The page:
This week's installment of our National Title Q&A series looks at the Florida State offense and the Auburn defense. Chris Fuhrmeister gave us his views on this matchup.
TN: Auburn's defense currently ranks 18th in the country by F/+. Do you feel that the Tigers have seen defensive improvement as Ellis Johnson's first season has progressed similar to that of its offense?
C&M: C&M: Without a doubt. We knew the offense would improve under Gus Malzahn, but even if Johnson was the right man to lead the defense, most everyone assumed it would take at least a full year, maybe longer, to undo a lot of the bad habits and techniques taught during the Gene Chizik era. There are still some alarming numbers -- Auburn gives up 259.3 yards per game through the air and 164.2 on the ground for a grand total of 423.5 per contest. All of those stats rank 10th or worse in the SEC. But even though the Tigers are giving up a ton of yards, they look so much more confident at times.
Auburn ranks second in the SEC in tackles for loss (85), third in sacks (28), third in third-down defense (34.0 percent), second in red zone defense (70.8 percent) and first in red zone TD percentage (47.9 percent). So even though they' allowed plenty of yardage, the Tigers are sixth in the SEC in scoring D at 24.0 points per game (36th nationally). That's not an outstanding number, but it's better than it should be because Johnson's unit is making many more big plays compared to a season ago.
TN: How would you characterize Ellis Johnson's 4-2-5 defensive philosophy, someone for whom AU outbid FSU this off-season? What are the Tigers' strengths and weaknesses on this side of the ball?
C&M: You might have already deduced this after reading the above information, but this year Johnson is focused on avoiding the big play and clamping down in the red zone. He's willing to give up some shorter passes and runs for shorter gains if it means opposing receivers won't be running wild behind the Auburn secondary. Because the Tigers' defenders have been pretty opportunistic, I think he wants to force opponents into longer drives, hoping that will give his guys more opportunities to make a drive-killing play. I know the idea of playing to leave your defense on the field longer doesn't sound like it makes a lot of sense, but Auburn is 12-1, and I'm not arguing with the results.
Auburn's strengths: getting into the backfield with the front four, stout defense in short-yardage situations and downfield pass coverage that is a lot better than the stats would indicate. Weaknesses: linebacker play, which has been better lately but is still a question mark, and contesting with big, physical receivers. Even though the defensive backs have been pretty good at times this year, they've been torched by guys like Texas A&M's Mike Evans and Missouri's Dorial Green-Beckham. I'm afraid of what a guy like Kelvin Benjamin could do. And if Auburn doesn't get the red zone stops or force turnovers, allowing Florida State to slowly march down the field for scores will be almost certain death.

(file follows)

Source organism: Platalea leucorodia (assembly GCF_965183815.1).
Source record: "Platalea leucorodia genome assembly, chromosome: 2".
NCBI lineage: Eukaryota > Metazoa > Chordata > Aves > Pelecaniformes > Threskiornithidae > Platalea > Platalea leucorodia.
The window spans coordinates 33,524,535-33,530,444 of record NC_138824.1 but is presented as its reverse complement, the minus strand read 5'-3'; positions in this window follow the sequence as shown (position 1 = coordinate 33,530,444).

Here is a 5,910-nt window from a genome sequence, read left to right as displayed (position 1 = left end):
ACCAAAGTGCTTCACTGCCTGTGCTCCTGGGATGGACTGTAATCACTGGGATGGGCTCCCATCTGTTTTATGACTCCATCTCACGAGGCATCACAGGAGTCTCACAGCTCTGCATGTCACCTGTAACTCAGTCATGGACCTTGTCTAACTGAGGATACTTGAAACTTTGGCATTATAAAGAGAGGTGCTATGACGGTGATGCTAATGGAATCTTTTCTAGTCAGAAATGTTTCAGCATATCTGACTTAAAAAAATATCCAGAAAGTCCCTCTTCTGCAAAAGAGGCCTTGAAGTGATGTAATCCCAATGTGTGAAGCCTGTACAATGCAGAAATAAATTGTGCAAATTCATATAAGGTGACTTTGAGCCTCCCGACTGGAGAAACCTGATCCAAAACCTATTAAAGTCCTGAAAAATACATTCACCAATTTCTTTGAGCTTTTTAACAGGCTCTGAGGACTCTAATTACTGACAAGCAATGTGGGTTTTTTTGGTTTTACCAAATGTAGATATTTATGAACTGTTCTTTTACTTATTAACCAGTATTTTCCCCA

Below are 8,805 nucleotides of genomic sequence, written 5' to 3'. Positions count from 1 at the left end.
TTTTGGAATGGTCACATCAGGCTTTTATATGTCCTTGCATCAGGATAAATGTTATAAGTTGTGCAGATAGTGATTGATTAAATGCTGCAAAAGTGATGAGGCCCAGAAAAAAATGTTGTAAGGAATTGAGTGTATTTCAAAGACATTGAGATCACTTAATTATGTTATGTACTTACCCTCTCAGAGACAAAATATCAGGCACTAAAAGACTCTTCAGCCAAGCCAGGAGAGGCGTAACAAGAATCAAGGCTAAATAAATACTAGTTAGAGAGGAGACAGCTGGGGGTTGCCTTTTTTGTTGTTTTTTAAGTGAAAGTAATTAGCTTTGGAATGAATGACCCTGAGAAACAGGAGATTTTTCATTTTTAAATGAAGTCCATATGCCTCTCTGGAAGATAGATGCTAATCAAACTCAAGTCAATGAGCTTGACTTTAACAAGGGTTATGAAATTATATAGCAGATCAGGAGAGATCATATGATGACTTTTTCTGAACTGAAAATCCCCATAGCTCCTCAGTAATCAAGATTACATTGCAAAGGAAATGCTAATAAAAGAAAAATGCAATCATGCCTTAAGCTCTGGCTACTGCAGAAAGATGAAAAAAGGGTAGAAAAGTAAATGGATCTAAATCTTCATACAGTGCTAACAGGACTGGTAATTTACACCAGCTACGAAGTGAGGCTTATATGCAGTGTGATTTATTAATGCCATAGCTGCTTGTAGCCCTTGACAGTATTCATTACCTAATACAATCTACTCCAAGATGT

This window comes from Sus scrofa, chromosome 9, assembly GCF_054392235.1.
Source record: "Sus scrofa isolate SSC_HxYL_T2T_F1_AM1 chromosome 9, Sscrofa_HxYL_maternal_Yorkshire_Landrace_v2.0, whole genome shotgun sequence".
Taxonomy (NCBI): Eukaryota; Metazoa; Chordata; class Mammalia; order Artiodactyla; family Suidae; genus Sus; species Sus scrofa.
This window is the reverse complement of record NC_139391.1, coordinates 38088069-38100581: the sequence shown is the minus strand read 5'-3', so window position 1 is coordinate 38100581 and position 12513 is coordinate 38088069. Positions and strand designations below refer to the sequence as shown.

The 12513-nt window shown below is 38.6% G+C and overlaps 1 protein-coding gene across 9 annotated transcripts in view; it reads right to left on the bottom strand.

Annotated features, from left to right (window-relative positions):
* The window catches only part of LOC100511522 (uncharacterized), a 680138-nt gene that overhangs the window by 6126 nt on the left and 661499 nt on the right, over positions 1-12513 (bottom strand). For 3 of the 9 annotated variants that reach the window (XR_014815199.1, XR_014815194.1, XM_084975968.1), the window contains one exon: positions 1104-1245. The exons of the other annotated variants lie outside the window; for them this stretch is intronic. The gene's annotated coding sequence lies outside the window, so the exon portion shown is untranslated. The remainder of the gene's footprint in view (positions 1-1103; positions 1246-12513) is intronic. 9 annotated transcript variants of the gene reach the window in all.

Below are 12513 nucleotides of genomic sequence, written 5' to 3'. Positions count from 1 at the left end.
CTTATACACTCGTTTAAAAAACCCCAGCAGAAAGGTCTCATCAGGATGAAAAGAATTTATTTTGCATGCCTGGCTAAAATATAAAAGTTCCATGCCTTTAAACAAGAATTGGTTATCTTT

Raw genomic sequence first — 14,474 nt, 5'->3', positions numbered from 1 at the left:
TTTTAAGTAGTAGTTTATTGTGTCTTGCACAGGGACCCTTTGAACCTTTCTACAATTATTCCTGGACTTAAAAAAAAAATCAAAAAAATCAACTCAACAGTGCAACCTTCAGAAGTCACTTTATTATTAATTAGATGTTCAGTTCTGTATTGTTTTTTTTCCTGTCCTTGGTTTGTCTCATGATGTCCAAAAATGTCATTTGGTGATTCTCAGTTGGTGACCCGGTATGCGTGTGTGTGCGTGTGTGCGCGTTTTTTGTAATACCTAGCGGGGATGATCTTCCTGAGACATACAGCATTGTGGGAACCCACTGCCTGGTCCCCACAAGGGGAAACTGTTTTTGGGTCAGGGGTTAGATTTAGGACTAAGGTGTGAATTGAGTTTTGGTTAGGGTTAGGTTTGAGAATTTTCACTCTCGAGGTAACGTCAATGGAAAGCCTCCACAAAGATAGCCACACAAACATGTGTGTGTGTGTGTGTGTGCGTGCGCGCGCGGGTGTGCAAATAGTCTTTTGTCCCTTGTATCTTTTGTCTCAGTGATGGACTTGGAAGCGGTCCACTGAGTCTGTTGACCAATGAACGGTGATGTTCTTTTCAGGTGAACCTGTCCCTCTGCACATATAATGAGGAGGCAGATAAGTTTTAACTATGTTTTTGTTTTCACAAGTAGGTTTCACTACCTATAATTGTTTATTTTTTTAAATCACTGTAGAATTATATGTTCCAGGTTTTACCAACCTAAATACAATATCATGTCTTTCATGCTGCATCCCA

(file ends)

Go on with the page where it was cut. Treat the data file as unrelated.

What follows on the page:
TN: Auburn has been very average on defense on standard downs, but excellent on passing downs. What makes the Tigers so good in passing situations?
C&M: The pass rush from the front four, led by senior defensive end Dee Ford, is excellent. Auburn is often able to get after the quarterback without blitzing, which obviously frees up more players to get back in coverage. The defensive line is deep with eight or nine guys who rotate in and out throughout the game, and that's really paid off later in games. When opposing offensive lines are tired in the fourth quarter, Auburn's D-line is still pretty fresh, which has allowed sacks or hits to the QB that have put the final seal on wins against Ole Miss, Texas A&M and Georgia. Line coach Rodney Garner has instilled fire in his players that wasn't seen over the last two years -- and maybe some better technique, too -- and it's really paid off.
TN: Can the Tigers' defensive line, known as a good pass rushing unit, keep the FSU running game in check?
C&M: This has me worried, mainly because Auburn will need support from linebackers Jake Holland, Kris Frost and Cassanova McKinzy. Like I said earlier, they've been improving lately, but I still fear a total breakdown in their play. Florida State's offense is so good at running and throwing, and the top priority will be slowing down Jameis Winston and his receivers. That could lead some ample running room for the Seminoles' backs. I could see draw plays in longer-yardage situations working well for FSU.